My Gemstones are Real, and They’re Spectacular

As I’ve mentioned before, I used to be a bit of a jewelry fiend (read: I piled it on all at once like there was no tomorrow). But as I’ve gotten older, I’ve gradually become aware of this thing called subtlety. Perhaps you’ve heard of it. Turns out, one mindblowingly entrancing bauble is far superior to an overflowing treasure chest bursting out out of the seams of your human costume.

It’s quality versus quantity, friends. Nuance versus exaggeration. But that doesn’t mean that your statement piece need be simple. Why not quench your desire to overindulge with just one dazzler?

It’s like ordering a single luxurious piece of velvety macadamia nut cheesecake instead of drunkenly gorging yourself on three bags of leftover Halloween candy and waking up on the living room floor at 5am under a blanket of crumpled shame wrappers with rainbow all over your face.

Um.

My point is, look at this jewelry!

Gemstones win the subtle/striking vote because they manage to accomplish MISSION:SHMANCY without looking fake. I want to pair those genuine emerald earrings with a strapless dress to show off my also not fake décolletage.

Lovely lady lumps indeed!

Under the Boardwalk


I write this as a tribute to the Atlantic City in the aftermath of Hurricane Sandy. My thoughts are with the East Coasters I love, those whose magic paths I crossed, those strangers whose eyes have ever absently caught mine for a brief still moment, those Alley Cat Allies cats who live under the boardwalk.

Atlantic City and I have always had an unspoken romance.

Completely unspoken.
And one sided.

But after twenty-nine years of daydreaming, I awoke October 20th in a cushy queen bed in the Trump Plaza Hotel with a mighty hangover and fuzzy neon memories of the night before, of Atlantic City’s seedy streets unobscured by an underbelly.
Amber and I had ventured into the World’s Favorite Playground the evening before. On the drive I told her of my unfounded longing for AC, spurred only by an early childhood love of the song Under the Boardwalk by The Drifters.

It’s such a lazy summer song, but the tone in the chorus sounds like a warning.

UNDER THE BOARDWALK.

It sounds dangerous, like a gang straight out of The Outsiders is standing waiting for you, and as you approach, they all draw their switchblades in time to the word “WALK”. Either that or a shark’s fin is circling you in the sand.

But really, the song isn’t about much. You’re out of the sun, having some fun, and making love while tourists walk overhead, which I suppose is dangerous in its own way. I always loved the simplicity of the scene it evoked, and saw it in pastels. A girl in gingham, eyes closed, lips parted. Her hair in perfect pin curls. Her lover is tanned, handsome. Tiny stripes of sunlight from between the boards above them dash across bare skin. They are holding their poses like mannequins, softly awaiting a directive that will allow them to resume their caresses. But this is my daydream, and I want to pause it here for eternity, let nothing change, let these lovers never part, let the sun never set.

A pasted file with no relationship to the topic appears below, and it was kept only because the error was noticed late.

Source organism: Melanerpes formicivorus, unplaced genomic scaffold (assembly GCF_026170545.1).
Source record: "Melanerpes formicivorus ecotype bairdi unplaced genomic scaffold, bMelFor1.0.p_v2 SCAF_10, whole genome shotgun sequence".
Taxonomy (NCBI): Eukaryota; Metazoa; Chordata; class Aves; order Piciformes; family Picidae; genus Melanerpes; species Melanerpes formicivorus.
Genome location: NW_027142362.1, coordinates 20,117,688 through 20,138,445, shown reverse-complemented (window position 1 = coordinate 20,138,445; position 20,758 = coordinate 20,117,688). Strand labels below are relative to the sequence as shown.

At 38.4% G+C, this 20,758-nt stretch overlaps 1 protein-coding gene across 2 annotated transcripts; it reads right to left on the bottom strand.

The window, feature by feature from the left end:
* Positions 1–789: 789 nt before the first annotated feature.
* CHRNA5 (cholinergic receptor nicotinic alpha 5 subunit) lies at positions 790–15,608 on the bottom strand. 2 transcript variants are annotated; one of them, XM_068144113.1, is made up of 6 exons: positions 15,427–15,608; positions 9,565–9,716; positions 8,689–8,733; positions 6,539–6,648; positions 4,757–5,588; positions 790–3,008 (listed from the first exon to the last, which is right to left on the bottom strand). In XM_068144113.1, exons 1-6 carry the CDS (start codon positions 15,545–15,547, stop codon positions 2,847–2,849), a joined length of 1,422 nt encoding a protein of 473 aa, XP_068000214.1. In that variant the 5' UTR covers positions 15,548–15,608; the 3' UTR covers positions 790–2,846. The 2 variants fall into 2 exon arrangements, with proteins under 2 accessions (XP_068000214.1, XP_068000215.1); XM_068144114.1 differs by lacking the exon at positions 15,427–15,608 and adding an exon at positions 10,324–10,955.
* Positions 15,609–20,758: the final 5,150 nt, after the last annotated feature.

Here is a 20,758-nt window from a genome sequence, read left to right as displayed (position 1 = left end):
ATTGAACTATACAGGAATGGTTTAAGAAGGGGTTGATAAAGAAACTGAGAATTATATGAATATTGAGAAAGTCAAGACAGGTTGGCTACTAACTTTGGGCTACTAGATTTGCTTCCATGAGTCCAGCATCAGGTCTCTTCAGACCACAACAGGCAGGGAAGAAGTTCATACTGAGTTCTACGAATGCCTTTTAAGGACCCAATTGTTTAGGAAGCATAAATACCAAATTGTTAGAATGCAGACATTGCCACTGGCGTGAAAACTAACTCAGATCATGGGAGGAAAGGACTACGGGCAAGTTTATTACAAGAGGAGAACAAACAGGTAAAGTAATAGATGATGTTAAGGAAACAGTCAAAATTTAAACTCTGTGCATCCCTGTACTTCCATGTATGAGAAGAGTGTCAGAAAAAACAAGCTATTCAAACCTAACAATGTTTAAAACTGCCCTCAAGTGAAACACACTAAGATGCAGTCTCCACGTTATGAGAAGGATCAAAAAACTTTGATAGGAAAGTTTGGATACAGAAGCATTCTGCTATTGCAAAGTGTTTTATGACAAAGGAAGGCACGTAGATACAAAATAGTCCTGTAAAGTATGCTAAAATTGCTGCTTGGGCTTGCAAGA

So basically I figured that in Atlantic City, it is always the 1950′s.

This assumption, I’m afraid, faded upon our arrival. We piped the song via youtube through the car stereo on repeat, 2012ing the shit out of it as we pulled into one of the multilevel parking structures at Trump Plaza.

What followed was several hours of sensory overload: a flurry of flashing lights, dings rings and bells, cheap drinks, free drinks, giant buddhas, racist slot machines, hot wings, felafels, more drinks, walls of dollar bills, fountains, strippers, and so much more.

As we walked arm in arm down a windy street, a gentleman suggested his friend “get those girls”, to which his friend replied, “Dude, I don’t have any money.”

I had a secondary modern daydream of winning big on the penny slots, maybe buying us a couple of diamond rings, but alas, at our best we cashed out with $.04.

So upon waking the next morning, I resigned myself to the fact that Atlantic City’s boardwalk is, just as I was told, a quainter Vegas with a real beach. At least now I knew. At least I was no longer living a lie.

We made our way down to the hotel pool, where we swam and discussed Singing in the Rain and the nature of love vs. self-preservation. At some point during this conversation, it became the 1980′s and we smoked imaginary Virginia Slims as we gazed out at the ocean through the floor to ceiling windows.
We glanced around and decided it was the 1920′s as well.

Venturing out onto the boardwalk in the October sun only fed our time travel greed, and by the time we made our way under the boardwalk to snap some photos, the fact that we were youtubing the song again was inconsequential, as the 50′s had overtaken me. A singular iPhone was no match for this desaturated seaside dreamland.

As if to show us we were doing something right, the song came on of it’s own accord minutes later, streaming through the House of Blues speakers as we stood beneath them, and I soaked up my little present from the universe. Not a week later, a Spanish-language version blessed my ears in a NYC taqueria, and last night in Marina del Rey, CA, a live band played the song as the reunited Taco Yacht Pleasure Crew gobbled down several metric tons of seafood.

Yep, I finally made it to LA. And as long as The Drifters surprise serenade me weekly, I’m going to assume that I’m right where I should be.